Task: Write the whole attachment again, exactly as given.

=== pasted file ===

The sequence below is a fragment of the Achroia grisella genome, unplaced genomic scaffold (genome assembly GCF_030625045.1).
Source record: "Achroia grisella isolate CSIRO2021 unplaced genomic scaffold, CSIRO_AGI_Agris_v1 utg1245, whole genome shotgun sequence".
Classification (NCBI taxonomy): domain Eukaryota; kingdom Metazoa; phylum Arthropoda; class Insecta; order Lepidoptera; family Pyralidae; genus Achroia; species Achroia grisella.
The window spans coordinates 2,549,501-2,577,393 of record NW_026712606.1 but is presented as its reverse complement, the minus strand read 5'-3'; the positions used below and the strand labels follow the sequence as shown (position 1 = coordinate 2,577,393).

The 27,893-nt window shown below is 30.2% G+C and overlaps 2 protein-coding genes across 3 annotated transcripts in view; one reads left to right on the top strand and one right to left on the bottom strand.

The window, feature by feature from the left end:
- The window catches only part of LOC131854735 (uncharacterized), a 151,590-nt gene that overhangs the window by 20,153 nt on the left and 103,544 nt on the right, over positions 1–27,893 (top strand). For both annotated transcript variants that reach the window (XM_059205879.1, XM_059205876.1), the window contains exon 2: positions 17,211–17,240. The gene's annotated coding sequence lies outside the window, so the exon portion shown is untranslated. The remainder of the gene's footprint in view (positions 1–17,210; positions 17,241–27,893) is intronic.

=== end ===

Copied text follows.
The sequence below is a fragment of the Achroia grisella genome, unplaced genomic scaffold (genome assembly GCF_030625045.1).
Source record: "Achroia grisella isolate CSIRO2021 unplaced genomic scaffold, CSIRO_AGI_Agris_v1 utg1245, whole genome shotgun sequence".
Classification (NCBI taxonomy): domain Eukaryota; kingdom Metazoa; phylum Arthropoda; class Insecta; order Lepidoptera; family Pyralidae; genus Achroia; species Achroia grisella.
The window spans coordinates 2,549,501-2,577,393 of record NW_026712606.1 but is presented as its reverse complement, the minus strand read 5'-3'; the positions used below and the strand labels follow the sequence as shown (position 1 = coordinate 2,577,393).

The 27,893-nt window shown below is 30.2% G+C and overlaps 2 protein-coding genes across 3 annotated transcripts in view; one reads left to right on the top strand and one right to left on the bottom strand.

The window, feature by feature from the left end:
- The window catches only part of LOC131854735 (uncharacterized), a 151,590-nt gene that overhangs the window by 20,153 nt on the left and 103,544 nt on the right, over positions 1–27,893 (top strand). For both annotated transcript variants that reach the window (XM_059205879.1, XM_059205876.1), the window contains exon 2: positions 17,211–17,240. The gene's annotated coding sequence lies outside the window, so the exon portion shown is untranslated. The remainder of the gene's footprint in view (positions 1–17,210; positions 17,241–27,893) is intronic.